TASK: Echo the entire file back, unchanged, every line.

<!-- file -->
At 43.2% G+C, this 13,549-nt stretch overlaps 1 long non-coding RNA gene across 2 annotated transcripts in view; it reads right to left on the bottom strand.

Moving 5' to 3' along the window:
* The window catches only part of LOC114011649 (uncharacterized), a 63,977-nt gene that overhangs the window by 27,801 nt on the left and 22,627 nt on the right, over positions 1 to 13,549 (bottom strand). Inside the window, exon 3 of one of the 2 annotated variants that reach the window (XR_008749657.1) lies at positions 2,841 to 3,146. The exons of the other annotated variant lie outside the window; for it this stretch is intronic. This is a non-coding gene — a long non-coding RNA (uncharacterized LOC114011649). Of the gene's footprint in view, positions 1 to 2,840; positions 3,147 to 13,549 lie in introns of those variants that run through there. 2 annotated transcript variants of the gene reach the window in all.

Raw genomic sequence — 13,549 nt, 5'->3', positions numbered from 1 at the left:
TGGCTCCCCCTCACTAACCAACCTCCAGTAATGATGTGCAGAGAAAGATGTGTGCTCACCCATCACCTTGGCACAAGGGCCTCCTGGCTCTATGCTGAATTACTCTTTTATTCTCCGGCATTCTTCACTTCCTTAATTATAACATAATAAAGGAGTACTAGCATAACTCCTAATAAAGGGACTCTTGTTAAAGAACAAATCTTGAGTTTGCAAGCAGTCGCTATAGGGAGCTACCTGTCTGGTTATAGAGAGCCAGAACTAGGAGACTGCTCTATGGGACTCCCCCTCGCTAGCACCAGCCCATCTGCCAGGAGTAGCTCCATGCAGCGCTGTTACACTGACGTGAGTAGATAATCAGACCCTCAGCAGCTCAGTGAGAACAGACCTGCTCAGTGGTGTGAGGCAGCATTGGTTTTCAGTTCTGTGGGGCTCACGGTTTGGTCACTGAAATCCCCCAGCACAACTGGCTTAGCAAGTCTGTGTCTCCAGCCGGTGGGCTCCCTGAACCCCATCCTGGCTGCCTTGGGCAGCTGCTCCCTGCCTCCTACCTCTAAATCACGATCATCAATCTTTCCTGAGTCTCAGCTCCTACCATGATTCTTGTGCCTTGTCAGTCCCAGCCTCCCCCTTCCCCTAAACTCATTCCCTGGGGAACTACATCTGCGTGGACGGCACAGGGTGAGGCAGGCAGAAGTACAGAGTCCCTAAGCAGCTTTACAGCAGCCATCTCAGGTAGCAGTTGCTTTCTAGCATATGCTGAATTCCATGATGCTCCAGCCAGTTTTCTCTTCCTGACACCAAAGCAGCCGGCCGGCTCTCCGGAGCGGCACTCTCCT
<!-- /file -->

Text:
At 43.2% G+C, this 13,549-nt stretch overlaps 1 long non-coding RNA gene across 2 annotated transcripts in view; it reads right to left on the bottom strand.

Moving 5' to 3' along the window:
* The window catches only part of LOC114011649 (uncharacterized), a 63,977-nt gene that overhangs the window by 27,801 nt on the left and 22,627 nt on the right, over positions 1 to 13,549 (bottom strand). Inside the window, exon 3 of one of the 2 annotated variants that reach the window (XR_008749657.1) lies at positions 2,841 to 3,146. The exons of the other annotated variant lie outside the window; for it this stretch is intronic. This is a non-coding gene — a long non-coding RNA (uncharacterized LOC114011649). Of the gene's footprint in view, positions 1 to 2,840; positions 3,147 to 13,549 lie in introns of those variants that run through there. 2 annotated transcript variants of the gene reach the window in all.

Raw genomic sequence — 13,549 nt, 5'->3', positions numbered from 1 at the left:
TGGCTCCCCCTCACTAACCAACCTCCAGTAATGATGTGCAGAGAAAGATGTGTGCTCACCCATCACCTTGGCACAAGGGCCTCCTGGCTCTATGCTGAATTACTCTTTTATTCTCCGGCATTCTTCACTTCCTTAATTATAACATAATAAAGGAGTACTAGCATAACTCCTAATAAAGGGACTCTTGTTAAAGAACAAATCTTGAGTTTGCAAGCAGTCGCTATAGGGAGCTACCTGTCTGGTTATAGAGAGCCAGAACTAGGAGACTGCTCTATGGGACTCCCCCTCGCTAGCACCAGCCCATCTGCCAGGAGTAGCTCCATGCAGCGCTGTTACACTGACGTGAGTAGATAATCAGACCCTCAGCAGCTCAGTGAGAACAGACCTGCTCAGTGGTGTGAGGCAGCATTGGTTTTCAGTTCTGTGGGGCTCACGGTTTGGTCACTGAAATCCCCCAGCACAACTGGCTTAGCAAGTCTGTGTCTCCAGCCGGTGGGCTCCCTGAACCCCATCCTGGCTGCCTTGGGCAGCTGCTCCCTGCCTCCTACCTCTAAATCACGATCATCAATCTTTCCTGAGTCTCAGCTCCTACCATGATTCTTGTGCCTTGTCAGTCCCAGCCTCCCCCTTCCCCTAAACTCATTCCCTGGGGAACTACATCTGCGTGGACGGCACAGGGTGAGGCAGGCAGAAGTACAGAGTCCCTAAGCAGCTTTACAGCAGCCATCTCAGGTAGCAGTTGCTTTCTAGCATATGCTGAATTCCATGATGCTCCAGCCAGTTTTCTCTTCCTGACACCAAAGCAGCCGGCCGGCTCTCCGGAGCGGCACTCTCCT